I like this one, spotted on Facebook: (originated by Michael Dumanis and Gary McDowell? Eduardo Corral? Not sure)
"What are ten lines from poems that stick in your head when you are walking around your day? Or, if you stop a minute and think of some lines of poetry, what comes up? It’s fine if you distort the line as you remember it, if you misremember it..."
I've linked to the poems the lines come from, where possible.
1. Generations have trod, have trod, have trod. (G.M. Hopkins)
2. Morale is down in the boneless, lactic fist of my genitals. (Jeffrey McDaniel)
[I've blogged about this one before; it's a frequent repeater. Someday someone will ask me "How are you?" and I'll slip and answer with this.]
3. Catbird, catbird./ O lady hear me. I have no// other/ voice left. (Robert Creeley)
4. Jason--sham--too. (Emily Dickinson)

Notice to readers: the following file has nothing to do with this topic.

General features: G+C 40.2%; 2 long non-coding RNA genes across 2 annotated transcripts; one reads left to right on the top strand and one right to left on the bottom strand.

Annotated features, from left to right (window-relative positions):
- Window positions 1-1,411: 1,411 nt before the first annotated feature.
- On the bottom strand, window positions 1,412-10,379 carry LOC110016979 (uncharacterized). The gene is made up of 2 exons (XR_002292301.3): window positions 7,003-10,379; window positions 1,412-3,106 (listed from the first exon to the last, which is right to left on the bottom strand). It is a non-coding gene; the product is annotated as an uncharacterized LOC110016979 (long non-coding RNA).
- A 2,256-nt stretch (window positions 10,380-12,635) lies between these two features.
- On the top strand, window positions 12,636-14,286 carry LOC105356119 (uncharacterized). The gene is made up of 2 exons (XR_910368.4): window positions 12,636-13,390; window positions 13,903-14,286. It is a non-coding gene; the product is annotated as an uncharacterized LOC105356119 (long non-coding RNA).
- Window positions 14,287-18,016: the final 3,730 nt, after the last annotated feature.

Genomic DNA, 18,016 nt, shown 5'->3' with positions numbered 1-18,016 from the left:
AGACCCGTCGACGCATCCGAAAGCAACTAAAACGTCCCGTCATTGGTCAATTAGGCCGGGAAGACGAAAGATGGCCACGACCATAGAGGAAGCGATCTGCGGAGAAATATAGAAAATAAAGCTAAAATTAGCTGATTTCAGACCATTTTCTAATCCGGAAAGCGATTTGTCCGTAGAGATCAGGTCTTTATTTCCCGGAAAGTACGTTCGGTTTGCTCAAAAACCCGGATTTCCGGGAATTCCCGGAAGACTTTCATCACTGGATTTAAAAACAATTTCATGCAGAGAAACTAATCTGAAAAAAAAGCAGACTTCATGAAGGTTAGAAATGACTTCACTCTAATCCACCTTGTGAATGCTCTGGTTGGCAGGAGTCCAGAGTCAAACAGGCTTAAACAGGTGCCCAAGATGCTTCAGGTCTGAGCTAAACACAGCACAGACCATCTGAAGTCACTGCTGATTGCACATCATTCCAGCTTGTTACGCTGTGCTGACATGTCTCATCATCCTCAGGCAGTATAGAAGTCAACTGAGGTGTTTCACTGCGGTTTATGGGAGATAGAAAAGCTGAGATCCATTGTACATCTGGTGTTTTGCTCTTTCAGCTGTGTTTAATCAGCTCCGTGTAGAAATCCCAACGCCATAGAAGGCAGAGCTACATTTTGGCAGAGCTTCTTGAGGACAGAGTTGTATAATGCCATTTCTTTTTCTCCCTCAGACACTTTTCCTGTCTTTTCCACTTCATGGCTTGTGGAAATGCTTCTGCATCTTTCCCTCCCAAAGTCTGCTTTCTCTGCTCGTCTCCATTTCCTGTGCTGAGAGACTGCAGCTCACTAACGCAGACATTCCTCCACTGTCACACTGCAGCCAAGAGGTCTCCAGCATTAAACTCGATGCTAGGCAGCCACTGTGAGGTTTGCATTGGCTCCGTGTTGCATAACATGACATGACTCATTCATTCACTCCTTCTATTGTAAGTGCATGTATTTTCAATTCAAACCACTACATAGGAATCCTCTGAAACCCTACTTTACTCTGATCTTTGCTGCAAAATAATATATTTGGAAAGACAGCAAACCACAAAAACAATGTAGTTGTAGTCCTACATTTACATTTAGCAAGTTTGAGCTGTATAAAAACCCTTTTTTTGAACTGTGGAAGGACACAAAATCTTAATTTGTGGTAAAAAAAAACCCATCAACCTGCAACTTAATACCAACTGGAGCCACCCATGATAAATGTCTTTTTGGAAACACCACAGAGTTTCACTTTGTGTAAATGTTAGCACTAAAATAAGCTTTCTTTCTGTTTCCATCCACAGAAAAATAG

[I like this one so much, I've thought of naming a son "Jason Sham Too"]
5. Sometimes the last line, sometimes the whole stanza (I love lips/depths):
Is it because he’s angry at me
for my face with its moping lips?
It was so often ready to be
light and clear in its depths;
but nothing came so close to it
as big dogs did.
And dogs don’t have what I need.
(Rainer Maria Rilke)
6. And say why it never worked for me. (Philip Larkin. And almost any line from this poem)
7. "Look!"//Look. This is the morning. (WS Merwin)
There are seven. When I "stop a minute and think of some lines," I could choose many more, but the above are lines that come to me frequently--honestly, probably all of them hit me at some point every week, and many daily.
I'd like to read anyone's responses to this, but I'll tag Teresa, Anne, Amanda, Laurel, and Peter. And, if you're reading and care to comment here, non-bloggers MAC and Polly.